Thus the definition of an XML protocol module requires the definition of the syntactic structure and semantics of one or more XML protocol blocks and the definition of the behavioural rules (if any) that apply to the generation and handling of those XML protocol blocks. An XML protocol handler may provided support for multiple XML protocol modules.

The SOAP 1.1 specification (section 2) states:  "Processing a message or a part of a message requires that the SOAP processor understands, among other things, the exchange pattern being used (one way, request-response, multicast, etc.), the role of the recipient in that pattern, the employment (if any) of RPC mechanisms such as the one documented in section 7, the representation or encoding of data, as well as other semantics necessary for correct processing."  An XML protocol module is the locus for much of this understanding for a related "chunk" of processing behaviour.  A given message may employ the services of many modules, both generic (e.g., security, caching, compression, transactions, etc.) and application-specific.  SOAP does not define an analogous concept of a module that captures these important constraints and relationships.  It remains to be seen in XMLP where the module concept will be most useful.

The following list provides an initial set of concepts which capture and slightly refine the SOAP message processing model.  A comparison of each concept with SOAP is also provided for reference.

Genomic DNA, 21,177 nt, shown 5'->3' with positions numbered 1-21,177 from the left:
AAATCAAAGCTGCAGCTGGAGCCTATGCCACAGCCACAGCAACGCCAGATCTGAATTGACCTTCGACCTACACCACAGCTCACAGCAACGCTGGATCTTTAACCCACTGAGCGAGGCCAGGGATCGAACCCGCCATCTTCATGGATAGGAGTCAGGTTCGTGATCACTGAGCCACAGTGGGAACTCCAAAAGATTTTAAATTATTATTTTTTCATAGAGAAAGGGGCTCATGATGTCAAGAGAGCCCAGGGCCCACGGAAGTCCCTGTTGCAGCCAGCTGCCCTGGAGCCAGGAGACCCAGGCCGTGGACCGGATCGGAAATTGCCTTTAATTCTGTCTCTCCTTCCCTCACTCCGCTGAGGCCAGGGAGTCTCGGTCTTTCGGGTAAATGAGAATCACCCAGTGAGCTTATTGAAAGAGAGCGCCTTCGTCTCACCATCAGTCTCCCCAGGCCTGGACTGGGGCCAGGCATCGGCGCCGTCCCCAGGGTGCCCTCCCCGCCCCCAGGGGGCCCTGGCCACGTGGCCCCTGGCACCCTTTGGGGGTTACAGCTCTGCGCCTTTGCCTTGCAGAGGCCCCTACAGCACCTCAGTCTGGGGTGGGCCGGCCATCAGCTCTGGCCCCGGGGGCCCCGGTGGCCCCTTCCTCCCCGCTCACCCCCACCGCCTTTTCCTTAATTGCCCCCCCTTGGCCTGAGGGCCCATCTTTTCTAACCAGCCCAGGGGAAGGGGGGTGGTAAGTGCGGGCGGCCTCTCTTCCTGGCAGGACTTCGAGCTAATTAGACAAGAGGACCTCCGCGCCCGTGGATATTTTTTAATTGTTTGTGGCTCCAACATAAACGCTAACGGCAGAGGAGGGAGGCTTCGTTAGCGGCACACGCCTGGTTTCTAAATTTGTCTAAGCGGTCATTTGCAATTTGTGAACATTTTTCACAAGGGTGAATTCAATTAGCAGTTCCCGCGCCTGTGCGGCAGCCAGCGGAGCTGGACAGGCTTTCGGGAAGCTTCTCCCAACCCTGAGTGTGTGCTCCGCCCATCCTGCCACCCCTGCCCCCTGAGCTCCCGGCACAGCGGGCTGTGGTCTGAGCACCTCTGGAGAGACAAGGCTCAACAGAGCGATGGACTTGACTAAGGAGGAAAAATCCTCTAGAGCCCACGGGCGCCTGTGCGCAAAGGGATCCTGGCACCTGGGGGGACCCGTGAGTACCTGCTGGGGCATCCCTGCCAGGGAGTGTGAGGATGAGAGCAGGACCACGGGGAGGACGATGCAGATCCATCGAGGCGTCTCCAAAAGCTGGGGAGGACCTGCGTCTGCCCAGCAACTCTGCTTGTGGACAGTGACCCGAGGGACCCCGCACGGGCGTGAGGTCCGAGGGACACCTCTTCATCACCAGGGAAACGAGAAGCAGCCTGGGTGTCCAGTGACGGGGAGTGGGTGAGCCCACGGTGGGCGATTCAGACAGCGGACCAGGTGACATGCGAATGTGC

1. An XML Protocol message consists of a set of one or more blocks.

    SOAP:  Similar.  Blocks correspond to header or body entries.  SOAP groups header entries into an optional Header element and body entries into an obligatory Body element.
  2. Each block has an optional associated id (identifier), an optional actor and an optional mustUnderstand flag.  The id is an ID that identifies the block for the purposes of reference by other blocks.  The mustUnderstand flag has value "1" if  the intended semantics of the block must be carried out and "0" (the default) otherwise.  The actor is a URI which identifies the XMLP processor that is intended to process the block.

    SOAP:  SOAP is ambiguous as to whether an actor URI is to be interpreted extensionally (as a destination, node or location) or intensionally (as "a processor supporting a given application, module or capability").  This ambiguity is preserved in XMLP.